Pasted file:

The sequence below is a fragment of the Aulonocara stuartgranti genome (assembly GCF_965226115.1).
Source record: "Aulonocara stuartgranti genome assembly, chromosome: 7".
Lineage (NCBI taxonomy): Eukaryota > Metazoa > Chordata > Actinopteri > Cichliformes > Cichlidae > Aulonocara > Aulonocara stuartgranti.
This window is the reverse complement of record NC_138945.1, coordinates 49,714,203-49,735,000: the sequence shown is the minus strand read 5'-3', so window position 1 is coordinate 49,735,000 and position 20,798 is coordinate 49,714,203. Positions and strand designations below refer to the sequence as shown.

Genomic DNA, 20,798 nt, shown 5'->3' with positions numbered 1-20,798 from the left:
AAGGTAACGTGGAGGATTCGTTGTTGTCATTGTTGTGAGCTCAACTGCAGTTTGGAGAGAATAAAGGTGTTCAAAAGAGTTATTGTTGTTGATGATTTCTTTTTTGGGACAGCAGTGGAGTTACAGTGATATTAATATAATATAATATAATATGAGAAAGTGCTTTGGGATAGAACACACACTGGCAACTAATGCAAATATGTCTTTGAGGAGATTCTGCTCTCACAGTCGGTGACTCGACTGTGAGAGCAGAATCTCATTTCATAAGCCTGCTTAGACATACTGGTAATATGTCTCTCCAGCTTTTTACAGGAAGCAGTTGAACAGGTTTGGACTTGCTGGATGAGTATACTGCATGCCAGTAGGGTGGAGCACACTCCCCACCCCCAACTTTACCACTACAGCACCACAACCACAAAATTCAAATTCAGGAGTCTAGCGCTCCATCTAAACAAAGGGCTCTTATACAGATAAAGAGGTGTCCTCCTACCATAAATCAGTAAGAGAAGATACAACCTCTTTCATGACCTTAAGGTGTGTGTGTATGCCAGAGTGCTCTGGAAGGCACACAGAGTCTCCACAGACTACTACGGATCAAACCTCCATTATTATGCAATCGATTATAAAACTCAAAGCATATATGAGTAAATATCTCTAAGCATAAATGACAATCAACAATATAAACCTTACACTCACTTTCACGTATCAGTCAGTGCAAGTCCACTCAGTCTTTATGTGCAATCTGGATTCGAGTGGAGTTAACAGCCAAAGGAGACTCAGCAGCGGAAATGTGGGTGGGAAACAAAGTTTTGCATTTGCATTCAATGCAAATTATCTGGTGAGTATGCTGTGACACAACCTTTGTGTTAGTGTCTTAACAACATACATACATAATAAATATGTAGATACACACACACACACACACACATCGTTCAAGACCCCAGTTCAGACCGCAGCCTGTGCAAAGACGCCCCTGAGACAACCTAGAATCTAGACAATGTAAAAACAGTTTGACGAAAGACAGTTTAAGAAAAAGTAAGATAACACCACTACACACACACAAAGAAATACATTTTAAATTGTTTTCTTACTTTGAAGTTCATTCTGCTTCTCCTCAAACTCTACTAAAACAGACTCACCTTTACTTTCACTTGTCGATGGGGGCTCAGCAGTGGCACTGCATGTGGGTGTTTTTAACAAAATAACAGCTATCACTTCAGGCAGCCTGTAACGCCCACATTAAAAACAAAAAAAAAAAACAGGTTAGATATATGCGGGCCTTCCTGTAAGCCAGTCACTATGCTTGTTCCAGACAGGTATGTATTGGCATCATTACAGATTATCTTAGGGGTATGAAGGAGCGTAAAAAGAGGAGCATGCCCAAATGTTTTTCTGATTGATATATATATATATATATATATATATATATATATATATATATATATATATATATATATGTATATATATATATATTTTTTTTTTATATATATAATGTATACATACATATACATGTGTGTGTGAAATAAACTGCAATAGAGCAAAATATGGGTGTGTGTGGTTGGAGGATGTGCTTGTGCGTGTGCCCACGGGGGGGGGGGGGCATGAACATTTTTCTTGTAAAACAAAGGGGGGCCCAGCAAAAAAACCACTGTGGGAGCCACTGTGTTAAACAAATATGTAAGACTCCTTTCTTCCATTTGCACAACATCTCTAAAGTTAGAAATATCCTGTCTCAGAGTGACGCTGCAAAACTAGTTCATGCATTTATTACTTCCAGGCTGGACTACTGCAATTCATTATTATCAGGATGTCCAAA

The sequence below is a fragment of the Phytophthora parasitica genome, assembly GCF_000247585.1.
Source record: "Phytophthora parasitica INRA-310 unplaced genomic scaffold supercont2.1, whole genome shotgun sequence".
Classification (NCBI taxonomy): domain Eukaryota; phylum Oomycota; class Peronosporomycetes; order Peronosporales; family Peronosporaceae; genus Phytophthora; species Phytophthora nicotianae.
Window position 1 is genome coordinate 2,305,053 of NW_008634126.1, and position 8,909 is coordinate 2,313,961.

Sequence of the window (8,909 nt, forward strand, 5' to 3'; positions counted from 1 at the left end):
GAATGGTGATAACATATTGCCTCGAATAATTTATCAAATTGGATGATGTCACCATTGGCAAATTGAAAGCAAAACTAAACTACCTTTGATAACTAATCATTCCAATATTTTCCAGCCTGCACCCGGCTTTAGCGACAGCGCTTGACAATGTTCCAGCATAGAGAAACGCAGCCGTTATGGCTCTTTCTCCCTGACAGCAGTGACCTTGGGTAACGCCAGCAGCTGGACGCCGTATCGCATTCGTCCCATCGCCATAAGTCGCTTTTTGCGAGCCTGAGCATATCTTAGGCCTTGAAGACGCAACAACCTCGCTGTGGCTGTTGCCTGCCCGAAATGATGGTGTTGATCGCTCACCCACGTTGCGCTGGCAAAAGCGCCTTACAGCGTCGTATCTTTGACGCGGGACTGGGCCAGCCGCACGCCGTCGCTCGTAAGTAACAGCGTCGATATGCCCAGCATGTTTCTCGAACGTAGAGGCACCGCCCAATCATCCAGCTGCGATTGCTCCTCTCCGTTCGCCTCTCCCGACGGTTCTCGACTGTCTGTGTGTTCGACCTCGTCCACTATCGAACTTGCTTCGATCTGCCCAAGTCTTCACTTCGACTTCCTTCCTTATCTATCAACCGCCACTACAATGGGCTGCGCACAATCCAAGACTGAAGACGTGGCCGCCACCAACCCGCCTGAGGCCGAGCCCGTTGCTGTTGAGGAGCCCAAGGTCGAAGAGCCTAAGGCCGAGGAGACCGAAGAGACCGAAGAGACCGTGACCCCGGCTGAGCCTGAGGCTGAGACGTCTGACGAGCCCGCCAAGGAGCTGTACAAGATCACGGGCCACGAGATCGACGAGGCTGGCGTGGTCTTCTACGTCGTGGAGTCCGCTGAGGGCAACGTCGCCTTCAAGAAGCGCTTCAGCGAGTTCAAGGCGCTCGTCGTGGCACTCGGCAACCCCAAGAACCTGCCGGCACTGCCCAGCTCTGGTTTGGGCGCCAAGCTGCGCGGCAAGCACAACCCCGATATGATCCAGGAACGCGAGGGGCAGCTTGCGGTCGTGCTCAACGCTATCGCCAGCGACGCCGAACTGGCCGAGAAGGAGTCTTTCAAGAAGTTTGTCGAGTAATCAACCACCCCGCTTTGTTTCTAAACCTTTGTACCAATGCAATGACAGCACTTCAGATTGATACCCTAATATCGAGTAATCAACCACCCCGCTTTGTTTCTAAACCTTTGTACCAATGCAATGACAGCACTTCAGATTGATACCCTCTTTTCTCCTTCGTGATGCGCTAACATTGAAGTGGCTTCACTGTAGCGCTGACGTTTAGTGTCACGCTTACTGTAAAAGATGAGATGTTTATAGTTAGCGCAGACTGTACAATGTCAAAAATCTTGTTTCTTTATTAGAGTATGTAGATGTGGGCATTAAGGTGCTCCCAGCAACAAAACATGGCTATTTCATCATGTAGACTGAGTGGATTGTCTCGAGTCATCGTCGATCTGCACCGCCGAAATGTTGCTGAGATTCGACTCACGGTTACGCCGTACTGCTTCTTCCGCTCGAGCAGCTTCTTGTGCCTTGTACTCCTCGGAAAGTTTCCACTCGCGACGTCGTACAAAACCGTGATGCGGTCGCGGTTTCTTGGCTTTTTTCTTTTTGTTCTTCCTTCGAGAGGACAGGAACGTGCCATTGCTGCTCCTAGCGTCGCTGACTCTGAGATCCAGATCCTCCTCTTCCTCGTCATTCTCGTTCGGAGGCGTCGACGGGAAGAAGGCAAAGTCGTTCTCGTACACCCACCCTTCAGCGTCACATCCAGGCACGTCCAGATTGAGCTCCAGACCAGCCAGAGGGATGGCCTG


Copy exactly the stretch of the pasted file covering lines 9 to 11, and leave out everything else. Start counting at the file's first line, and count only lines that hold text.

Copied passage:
Classification (NCBI taxonomy): domain Eukaryota; phylum Oomycota; class Peronosporomycetes; order Peronosporales; family Peronosporaceae; genus Phytophthora; species Phytophthora nicotianae.
Window position 1 is genome coordinate 2,305,053 of NW_008634126.1, and position 8,909 is coordinate 2,313,961.

Sequence of the window (8,909 nt, forward strand, 5' to 3'; positions counted from 1 at the left end):